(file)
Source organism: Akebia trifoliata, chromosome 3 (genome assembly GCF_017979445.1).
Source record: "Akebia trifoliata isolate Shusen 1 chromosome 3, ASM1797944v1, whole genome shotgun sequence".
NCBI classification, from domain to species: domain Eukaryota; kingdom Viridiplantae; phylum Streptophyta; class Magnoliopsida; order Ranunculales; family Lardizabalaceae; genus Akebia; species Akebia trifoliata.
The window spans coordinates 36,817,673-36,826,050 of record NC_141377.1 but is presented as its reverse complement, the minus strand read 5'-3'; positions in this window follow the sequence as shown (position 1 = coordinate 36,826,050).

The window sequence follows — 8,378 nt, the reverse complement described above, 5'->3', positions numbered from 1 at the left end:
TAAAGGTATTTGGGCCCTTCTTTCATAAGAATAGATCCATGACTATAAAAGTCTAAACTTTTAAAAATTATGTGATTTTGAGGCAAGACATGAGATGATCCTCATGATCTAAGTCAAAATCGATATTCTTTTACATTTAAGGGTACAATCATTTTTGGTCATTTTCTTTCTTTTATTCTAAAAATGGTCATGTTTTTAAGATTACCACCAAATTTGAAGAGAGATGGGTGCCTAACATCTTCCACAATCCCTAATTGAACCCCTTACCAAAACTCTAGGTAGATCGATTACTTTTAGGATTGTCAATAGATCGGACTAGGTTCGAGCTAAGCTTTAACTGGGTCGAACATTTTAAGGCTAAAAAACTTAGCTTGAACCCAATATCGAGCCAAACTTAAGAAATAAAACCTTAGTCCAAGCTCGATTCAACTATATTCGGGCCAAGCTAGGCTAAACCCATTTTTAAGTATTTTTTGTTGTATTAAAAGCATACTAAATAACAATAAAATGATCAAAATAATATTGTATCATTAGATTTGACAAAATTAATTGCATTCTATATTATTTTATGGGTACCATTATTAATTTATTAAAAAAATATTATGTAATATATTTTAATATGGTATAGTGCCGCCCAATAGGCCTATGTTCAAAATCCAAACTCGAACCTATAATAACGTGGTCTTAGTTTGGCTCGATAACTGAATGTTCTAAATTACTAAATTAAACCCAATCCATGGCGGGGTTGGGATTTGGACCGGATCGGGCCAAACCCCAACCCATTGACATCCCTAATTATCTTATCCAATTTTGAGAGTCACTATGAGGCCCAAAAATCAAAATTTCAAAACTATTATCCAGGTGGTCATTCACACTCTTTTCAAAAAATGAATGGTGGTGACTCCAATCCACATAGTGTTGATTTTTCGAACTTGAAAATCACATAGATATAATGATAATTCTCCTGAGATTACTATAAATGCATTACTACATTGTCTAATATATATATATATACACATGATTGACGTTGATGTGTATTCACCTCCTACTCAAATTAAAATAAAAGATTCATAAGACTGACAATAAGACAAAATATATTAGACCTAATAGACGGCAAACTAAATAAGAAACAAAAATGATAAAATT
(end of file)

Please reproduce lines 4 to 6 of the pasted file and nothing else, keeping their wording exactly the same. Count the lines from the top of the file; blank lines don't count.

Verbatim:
The window spans coordinates 36,817,673-36,826,050 of record NC_141377.1 but is presented as its reverse complement, the minus strand read 5'-3'; positions in this window follow the sequence as shown (position 1 = coordinate 36,826,050).

The window sequence follows — 8,378 nt, the reverse complement described above, 5'->3', positions numbered from 1 at the left end:
TAAAGGTATTTGGGCCCTTCTTTCATAAGAATAGATCCATGACTATAAAAGTCTAAACTTTTAAAAATTATGTGATTTTGAGGCAAGACATGAGATGATCCTCATGATCTAAGTCAAAATCGATATTCTTTTACATTTAAGGGTACAATCATTTTTGGTCATTTTCTTTCTTTTATTCTAAAAATGGTCATGTTTTTAAGATTACCACCAAATTTGAAGAGAGATGGGTGCCTAACATCTTCCACAATCCCTAATTGAACCCCTTACCAAAACTCTAGGTAGATCGATTACTTTTAGGATTGTCAATAGATCGGACTAGGTTCGAGCTAAGCTTTAACTGGGTCGAACATTTTAAGGCTAAAAAACTTAGCTTGAACCCAATATCGAGCCAAACTTAAGAAATAAAACCTTAGTCCAAGCTCGATTCAACTATATTCGGGCCAAGCTAGGCTAAACCCATTTTTAAGTATTTTTTGTTGTATTAAAAGCATACTAAATAACAATAAAATGATCAAAATAATATTGTATCATTAGATTTGACAAAATTAATTGCATTCTATATTATTTTATGGGTACCATTATTAATTTATTAAAAAAATATTATGTAATATATTTTAATATGGTATAGTGCCGCCCAATAGGCCTATGTTCAAAATCCAAACTCGAACCTATAATAACGTGGTCTTAGTTTGGCTCGATAACTGAATGTTCTAAATTACTAAATTAAACCCAATCCATGGCGGGGTTGGGATTTGGACCGGATCGGGCCAAACCCCAACCCATTGACATCCCTAATTATCTTATCCAATTTTGAGAGTCACTATGAGGCCCAAAAATCAAAATTTCAAAACTATTATCCAGGTGGTCATTCACACTCTTTTCAAAAAATGAATGGTGGTGACTCCAATCCACATAGTGTTGATTTTTCGAACTTGAAAATCACATAGATATAATGATAATTCTCCTGAGATTACTATAAATGCATTACTACATTGTCTAATATATATATATATACACATGATTGACGTTGATGTGTATTCACCTCCTACTCAAATTAAAATAAAAGATTCATAAGACTGACAATAAGACAAAATATATTAGACCTAATAGACGGCAAACTAAATAAGAAACAAAAATGATAAAATT